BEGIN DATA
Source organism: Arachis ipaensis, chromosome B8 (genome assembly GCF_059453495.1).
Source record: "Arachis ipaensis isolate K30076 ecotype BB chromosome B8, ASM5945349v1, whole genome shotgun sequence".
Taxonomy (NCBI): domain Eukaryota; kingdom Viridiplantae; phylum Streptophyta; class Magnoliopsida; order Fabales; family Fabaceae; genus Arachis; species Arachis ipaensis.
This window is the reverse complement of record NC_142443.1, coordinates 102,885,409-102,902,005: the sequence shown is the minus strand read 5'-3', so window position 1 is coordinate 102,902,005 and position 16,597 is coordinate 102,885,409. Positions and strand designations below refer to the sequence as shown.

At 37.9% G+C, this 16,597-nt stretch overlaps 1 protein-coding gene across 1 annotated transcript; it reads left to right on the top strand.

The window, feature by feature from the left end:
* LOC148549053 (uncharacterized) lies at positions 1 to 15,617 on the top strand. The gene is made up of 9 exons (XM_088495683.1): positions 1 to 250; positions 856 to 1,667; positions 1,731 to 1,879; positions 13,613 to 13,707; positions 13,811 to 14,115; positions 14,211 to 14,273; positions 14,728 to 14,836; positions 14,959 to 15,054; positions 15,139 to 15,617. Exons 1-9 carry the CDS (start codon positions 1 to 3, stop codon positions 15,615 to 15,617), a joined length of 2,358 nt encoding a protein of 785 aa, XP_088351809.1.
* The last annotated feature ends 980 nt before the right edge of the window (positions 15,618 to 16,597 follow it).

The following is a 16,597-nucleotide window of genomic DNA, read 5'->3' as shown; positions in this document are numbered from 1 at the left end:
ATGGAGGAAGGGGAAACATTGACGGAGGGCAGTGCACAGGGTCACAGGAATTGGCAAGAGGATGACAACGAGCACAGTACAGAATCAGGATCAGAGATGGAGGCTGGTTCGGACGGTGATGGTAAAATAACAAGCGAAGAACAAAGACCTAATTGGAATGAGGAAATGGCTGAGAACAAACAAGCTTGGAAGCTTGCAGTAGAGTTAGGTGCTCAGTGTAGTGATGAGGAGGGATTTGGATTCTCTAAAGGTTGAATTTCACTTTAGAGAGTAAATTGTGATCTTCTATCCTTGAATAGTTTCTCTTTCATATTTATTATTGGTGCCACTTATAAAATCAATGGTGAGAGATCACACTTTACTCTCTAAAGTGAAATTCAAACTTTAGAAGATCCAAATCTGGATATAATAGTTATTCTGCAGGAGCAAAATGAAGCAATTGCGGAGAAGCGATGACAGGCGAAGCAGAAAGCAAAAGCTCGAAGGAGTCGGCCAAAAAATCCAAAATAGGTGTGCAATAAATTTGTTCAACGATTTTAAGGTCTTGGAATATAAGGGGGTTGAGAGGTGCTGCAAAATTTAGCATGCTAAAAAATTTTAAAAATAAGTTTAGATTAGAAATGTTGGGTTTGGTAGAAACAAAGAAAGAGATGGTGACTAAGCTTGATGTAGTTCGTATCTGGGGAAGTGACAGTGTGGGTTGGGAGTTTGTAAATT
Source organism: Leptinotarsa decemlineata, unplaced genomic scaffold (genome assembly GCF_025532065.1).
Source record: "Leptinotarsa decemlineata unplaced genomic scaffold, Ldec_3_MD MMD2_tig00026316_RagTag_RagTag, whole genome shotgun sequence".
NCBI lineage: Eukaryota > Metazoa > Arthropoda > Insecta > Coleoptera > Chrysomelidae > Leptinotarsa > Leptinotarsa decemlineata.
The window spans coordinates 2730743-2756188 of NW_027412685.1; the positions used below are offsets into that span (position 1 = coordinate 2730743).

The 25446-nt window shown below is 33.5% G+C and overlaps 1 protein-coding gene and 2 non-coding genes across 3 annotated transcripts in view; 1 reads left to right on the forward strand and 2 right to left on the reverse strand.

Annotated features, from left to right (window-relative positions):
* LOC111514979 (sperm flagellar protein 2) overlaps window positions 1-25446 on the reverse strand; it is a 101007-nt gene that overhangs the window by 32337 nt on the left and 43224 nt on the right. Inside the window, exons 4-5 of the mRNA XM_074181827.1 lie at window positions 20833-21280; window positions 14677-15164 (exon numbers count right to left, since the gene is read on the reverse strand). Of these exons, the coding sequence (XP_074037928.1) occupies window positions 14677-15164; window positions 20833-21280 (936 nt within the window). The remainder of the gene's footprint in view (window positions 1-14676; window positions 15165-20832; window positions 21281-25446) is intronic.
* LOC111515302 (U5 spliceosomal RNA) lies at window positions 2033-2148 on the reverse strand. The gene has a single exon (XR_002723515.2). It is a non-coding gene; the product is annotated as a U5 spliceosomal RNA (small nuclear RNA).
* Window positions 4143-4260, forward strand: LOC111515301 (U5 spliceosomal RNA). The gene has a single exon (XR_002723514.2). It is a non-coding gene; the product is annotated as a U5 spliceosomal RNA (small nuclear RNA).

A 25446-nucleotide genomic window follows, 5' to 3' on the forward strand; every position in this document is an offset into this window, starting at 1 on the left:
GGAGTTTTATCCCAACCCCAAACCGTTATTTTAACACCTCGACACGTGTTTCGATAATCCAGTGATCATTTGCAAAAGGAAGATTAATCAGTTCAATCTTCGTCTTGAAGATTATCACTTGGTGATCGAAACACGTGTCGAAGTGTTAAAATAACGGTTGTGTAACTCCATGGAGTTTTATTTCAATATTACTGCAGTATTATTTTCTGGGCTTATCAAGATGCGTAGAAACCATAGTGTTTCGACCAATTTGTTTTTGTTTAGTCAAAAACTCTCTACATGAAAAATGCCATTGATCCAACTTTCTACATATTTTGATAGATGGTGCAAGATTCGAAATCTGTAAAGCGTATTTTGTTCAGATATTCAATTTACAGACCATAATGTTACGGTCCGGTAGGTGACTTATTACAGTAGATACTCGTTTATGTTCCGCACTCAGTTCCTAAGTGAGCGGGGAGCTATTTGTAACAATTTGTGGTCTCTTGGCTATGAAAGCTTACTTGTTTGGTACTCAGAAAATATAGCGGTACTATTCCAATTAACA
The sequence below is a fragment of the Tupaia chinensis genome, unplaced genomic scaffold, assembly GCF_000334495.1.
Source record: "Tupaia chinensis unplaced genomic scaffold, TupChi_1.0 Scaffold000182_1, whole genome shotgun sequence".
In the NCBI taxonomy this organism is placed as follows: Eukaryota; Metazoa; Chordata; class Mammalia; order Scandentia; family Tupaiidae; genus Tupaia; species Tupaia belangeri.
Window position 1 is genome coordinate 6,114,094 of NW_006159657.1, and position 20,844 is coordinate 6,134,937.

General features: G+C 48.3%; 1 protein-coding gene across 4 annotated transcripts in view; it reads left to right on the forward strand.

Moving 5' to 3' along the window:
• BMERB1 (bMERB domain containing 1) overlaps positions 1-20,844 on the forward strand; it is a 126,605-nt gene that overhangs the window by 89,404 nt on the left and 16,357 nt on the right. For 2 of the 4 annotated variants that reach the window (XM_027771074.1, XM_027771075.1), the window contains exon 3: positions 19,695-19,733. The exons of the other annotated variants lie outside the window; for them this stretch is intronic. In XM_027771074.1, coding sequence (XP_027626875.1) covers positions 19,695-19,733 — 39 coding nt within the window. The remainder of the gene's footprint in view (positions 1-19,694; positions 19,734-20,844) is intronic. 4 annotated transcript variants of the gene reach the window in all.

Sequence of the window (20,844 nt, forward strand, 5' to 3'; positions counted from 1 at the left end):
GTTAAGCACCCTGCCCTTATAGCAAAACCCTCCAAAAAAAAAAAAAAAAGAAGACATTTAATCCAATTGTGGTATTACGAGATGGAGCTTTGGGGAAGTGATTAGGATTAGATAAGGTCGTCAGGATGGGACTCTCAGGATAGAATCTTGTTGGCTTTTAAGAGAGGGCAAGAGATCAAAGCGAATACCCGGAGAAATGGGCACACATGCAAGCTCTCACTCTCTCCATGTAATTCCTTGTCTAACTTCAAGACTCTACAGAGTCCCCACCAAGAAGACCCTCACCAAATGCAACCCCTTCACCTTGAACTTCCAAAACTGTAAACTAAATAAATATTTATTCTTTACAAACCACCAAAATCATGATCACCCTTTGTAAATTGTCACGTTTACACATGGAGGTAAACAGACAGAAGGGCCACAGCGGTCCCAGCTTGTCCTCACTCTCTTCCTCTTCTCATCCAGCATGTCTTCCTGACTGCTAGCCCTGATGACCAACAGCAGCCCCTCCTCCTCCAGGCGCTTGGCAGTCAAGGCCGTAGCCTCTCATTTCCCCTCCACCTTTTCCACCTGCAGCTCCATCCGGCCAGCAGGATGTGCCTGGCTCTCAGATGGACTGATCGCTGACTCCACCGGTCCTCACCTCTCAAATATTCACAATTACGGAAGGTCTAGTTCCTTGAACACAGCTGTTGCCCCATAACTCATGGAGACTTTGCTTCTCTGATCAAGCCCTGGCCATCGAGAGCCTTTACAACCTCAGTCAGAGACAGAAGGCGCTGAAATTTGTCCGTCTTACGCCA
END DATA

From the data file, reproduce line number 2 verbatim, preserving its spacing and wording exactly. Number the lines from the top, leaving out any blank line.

Source record: "Arachis ipaensis isolate K30076 ecotype BB chromosome B8, ASM5945349v1, whole genome shotgun sequence".